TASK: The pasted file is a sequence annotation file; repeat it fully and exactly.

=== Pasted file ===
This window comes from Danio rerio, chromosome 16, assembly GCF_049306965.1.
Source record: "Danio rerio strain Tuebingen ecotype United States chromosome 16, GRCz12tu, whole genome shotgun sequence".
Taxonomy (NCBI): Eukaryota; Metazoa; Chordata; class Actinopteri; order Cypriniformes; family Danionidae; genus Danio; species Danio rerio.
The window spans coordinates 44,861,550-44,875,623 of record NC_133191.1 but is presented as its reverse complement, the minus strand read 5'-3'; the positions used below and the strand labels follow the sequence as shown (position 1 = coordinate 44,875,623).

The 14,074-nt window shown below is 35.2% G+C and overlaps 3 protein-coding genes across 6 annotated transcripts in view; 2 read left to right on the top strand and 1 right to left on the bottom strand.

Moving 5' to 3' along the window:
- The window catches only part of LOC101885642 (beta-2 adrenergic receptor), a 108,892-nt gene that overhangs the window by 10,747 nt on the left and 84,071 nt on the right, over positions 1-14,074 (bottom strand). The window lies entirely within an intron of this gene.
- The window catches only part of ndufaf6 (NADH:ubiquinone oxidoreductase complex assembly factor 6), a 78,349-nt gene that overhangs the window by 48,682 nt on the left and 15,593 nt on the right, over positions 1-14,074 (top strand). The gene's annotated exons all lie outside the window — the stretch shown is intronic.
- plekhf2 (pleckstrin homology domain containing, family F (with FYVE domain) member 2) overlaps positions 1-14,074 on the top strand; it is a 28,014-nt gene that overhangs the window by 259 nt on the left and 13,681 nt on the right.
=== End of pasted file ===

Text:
This window comes from Danio rerio, chromosome 16, assembly GCF_049306965.1.
Source record: "Danio rerio strain Tuebingen ecotype United States chromosome 16, GRCz12tu, whole genome shotgun sequence".
Taxonomy (NCBI): Eukaryota; Metazoa; Chordata; class Actinopteri; order Cypriniformes; family Danionidae; genus Danio; species Danio rerio.
The window spans coordinates 44,861,550-44,875,623 of record NC_133191.1 but is presented as its reverse complement, the minus strand read 5'-3'; the positions used below and the strand labels follow the sequence as shown (position 1 = coordinate 44,875,623).

The 14,074-nt window shown below is 35.2% G+C and overlaps 3 protein-coding genes across 6 annotated transcripts in view; 2 read left to right on the top strand and 1 right to left on the bottom strand.

Moving 5' to 3' along the window:
- The window catches only part of LOC101885642 (beta-2 adrenergic receptor), a 108,892-nt gene that overhangs the window by 10,747 nt on the left and 84,071 nt on the right, over positions 1-14,074 (bottom strand). The window lies entirely within an intron of this gene.
- The window catches only part of ndufaf6 (NADH:ubiquinone oxidoreductase complex assembly factor 6), a 78,349-nt gene that overhangs the window by 48,682 nt on the left and 15,593 nt on the right, over positions 1-14,074 (top strand). The gene's annotated exons all lie outside the window — the stretch shown is intronic.
- plekhf2 (pleckstrin homology domain containing, family F (with FYVE domain) member 2) overlaps positions 1-14,074 on the top strand; it is a 28,014-nt gene that overhangs the window by 259 nt on the left and 13,681 nt on the right.